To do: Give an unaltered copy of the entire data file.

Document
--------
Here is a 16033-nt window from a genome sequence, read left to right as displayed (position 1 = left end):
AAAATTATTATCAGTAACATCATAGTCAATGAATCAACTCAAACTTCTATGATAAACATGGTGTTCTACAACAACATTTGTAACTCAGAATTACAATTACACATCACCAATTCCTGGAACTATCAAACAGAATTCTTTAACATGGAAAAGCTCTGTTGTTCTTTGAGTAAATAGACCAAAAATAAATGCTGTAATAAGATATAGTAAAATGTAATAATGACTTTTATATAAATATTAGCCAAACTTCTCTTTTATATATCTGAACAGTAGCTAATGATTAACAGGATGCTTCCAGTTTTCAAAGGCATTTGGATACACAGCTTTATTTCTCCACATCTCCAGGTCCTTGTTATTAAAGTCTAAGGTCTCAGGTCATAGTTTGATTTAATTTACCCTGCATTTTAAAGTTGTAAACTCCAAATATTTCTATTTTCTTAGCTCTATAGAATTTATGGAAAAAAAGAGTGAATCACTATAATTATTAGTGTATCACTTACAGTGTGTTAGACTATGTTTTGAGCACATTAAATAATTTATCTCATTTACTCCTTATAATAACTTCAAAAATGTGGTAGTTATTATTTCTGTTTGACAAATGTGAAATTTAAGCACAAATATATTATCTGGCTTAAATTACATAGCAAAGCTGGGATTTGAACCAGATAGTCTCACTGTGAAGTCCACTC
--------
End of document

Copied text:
Here is a 16033-nt window from a genome sequence, read left to right as displayed (position 1 = left end):
AAAATTATTATCAGTAACATCATAGTCAATGAATCAACTCAAACTTCTATGATAAACATGGTGTTCTACAACAACATTTGTAACTCAGAATTACAATTACACATCACCAATTCCTGGAACTATCAAACAGAATTCTTTAACATGGAAAAGCTCTGTTGTTCTTTGAGTAAATAGACCAAAAATAAATGCTGTAATAAGATATAGTAAAATGTAATAATGACTTTTATATAAATATTAGCCAAACTTCTCTTTTATATATCTGAACAGTAGCTAATGATTAACAGGATGCTTCCAGTTTTCAAAGGCATTTGGATACACAGCTTTATTTCTCCACATCTCCAGGTCCTTGTTATTAAAGTCTAAGGTCTCAGGTCATAGTTTGATTTAATTTACCCTGCATTTTAAAGTTGTAAACTCCAAATATTTCTATTTTCTTAGCTCTATAGAATTTATGGAAAAAAAGAGTGAATCACTATAATTATTAGTGTATCACTTACAGTGTGTTAGACTATGTTTTGAGCACATTAAATAATTTATCTCATTTACTCCTTATAATAACTTCAAAAATGTGGTAGTTATTATTTCTGTTTGACAAATGTGAAATTTAAGCACAAATATATTATCTGGCTTAAATTACATAGCAAAGCTGGGATTTGAACCAGATAGTCTCACTGTGAAGTCCACTC